Starting Point
This week's stories | Home Page
Issue Date:  September 10, 2004

Starting Point


I sing to my granddaughter Sakura. For diaper changing, I launch into the Gelineau Psalms because there is one for every occasion. Psalm 139 is good for the easy wet ones: “It was you who created my being, knit me together in my mother’s womb.” For the really poopy ones, there’s Psalm 8: “What are we that you should keep us in mind; we are mortal, yet you care for us.”

I sang to my sons until I was replaced by Mr. Sony Walkman. When my granddaughter’s daddy was 5 he made it clear that some songs were not bedtime material: cradles falling, ladybug houses burning, Puff dying. I couldn’t blame him -- a veritable Brothers Grimm musical.

This same son also had ideas of appropriate songs around the house. If I sang a hymn that had gotten stuck in my head, he’d shout, “This isn’t a church, you know!”

Once I tried to reason with him: “You know, Philip, there are people who pay Mommy to sing these songs.”

“Well, no one is paying you now!”

Touché, kiddo.

My friend, Jane, who has 20-plus grandkids, told me that a grandparent’s love is the most like God’s. When our first was born, Jane called and asked if now I understood.

I do.

When my husband and I sing to Sakura together, she’s in heaven. As we harmonize on “Abide With Me” or “Dona Nobis Pacem,” she places a tiny hand on each of us and gets this milky look of bliss on her face.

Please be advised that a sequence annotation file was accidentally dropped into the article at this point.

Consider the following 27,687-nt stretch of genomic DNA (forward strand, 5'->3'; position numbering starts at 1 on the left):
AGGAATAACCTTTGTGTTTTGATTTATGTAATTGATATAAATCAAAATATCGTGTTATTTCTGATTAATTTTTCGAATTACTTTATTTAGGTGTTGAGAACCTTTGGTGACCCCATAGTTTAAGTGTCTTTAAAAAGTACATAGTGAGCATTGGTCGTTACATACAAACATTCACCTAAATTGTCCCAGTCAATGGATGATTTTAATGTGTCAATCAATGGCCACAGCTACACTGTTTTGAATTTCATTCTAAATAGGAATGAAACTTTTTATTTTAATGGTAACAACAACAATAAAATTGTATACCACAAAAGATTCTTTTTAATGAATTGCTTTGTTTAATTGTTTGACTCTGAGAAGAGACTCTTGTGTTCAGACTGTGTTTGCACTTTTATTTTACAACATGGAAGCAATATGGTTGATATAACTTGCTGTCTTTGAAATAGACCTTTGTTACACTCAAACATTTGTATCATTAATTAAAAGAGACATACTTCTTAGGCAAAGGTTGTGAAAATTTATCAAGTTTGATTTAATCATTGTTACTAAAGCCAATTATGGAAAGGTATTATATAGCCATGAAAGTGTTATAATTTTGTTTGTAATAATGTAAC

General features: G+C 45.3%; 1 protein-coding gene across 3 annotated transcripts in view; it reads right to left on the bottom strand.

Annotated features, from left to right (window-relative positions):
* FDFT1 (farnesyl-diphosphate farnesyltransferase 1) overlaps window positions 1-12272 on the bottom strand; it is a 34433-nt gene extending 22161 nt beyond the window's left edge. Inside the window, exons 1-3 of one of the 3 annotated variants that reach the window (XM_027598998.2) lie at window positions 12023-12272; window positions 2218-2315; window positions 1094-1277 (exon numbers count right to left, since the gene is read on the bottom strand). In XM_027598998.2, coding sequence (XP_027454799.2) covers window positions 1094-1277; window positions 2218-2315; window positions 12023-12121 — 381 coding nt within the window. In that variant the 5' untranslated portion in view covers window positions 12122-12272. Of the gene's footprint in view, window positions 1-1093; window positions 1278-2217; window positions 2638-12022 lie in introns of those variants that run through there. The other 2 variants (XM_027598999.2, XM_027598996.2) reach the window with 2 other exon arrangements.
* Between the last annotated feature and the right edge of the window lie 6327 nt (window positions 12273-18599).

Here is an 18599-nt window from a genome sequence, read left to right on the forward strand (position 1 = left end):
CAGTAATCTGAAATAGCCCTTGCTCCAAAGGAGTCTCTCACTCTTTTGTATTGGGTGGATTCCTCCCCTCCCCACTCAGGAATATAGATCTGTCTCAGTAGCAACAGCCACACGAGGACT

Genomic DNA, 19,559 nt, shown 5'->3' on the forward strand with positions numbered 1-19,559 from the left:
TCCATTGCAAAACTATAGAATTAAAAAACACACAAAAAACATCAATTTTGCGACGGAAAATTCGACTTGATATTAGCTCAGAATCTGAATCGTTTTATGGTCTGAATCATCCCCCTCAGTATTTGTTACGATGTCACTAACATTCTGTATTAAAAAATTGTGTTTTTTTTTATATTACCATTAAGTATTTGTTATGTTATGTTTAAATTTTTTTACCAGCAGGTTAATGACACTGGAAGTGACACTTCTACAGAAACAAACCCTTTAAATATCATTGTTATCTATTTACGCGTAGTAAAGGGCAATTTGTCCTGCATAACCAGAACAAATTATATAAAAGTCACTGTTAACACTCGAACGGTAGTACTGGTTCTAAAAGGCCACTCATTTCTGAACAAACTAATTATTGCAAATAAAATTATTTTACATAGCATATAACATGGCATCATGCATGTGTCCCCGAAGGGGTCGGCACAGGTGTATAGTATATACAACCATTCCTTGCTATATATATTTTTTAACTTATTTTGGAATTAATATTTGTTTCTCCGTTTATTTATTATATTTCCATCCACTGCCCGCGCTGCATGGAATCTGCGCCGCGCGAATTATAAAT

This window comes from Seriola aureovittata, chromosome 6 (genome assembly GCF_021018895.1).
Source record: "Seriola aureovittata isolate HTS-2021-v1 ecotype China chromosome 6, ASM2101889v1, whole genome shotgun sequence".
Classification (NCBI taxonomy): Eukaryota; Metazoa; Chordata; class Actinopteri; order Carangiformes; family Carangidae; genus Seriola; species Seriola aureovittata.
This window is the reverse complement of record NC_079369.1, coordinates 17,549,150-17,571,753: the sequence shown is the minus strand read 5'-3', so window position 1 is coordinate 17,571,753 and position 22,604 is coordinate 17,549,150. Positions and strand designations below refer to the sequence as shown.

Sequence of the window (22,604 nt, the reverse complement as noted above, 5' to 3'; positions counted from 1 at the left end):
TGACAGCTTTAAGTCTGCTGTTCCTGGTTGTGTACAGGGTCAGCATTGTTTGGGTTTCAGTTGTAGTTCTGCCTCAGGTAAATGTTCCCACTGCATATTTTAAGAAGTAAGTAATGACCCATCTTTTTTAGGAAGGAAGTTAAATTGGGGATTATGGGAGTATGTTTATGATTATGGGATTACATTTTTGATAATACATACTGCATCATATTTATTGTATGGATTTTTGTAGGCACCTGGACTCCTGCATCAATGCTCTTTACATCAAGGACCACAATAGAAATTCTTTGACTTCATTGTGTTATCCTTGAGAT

But her favorite, the song that works magic when she’s fractious, is “Tell Me Why.” She can be howling and this song works like a rune: “Tell me why the stars do shine … the ivy twines … the sky’s so blue … And then I’ll tell you why I love you.” And the answer to this tuneful baby catechism question is, “Because God made you; that’s why I love you.”

It’s not complicated. It’s the most like God’s love.

Paige Byrne Shortal writes from her home in rural Missouri.

National Catholic Reporter, September 10, 2004

This Week's Stories | Home Page | Top of Page
Copyright  © The National Catholic Reporter Publishing  Company, 115 E. Armour Blvd., Kansas City, MO   64111
All rights reserved.
TEL:  816-531-0538     FAX:  1-816-968-2280   Send comments about this Web site to: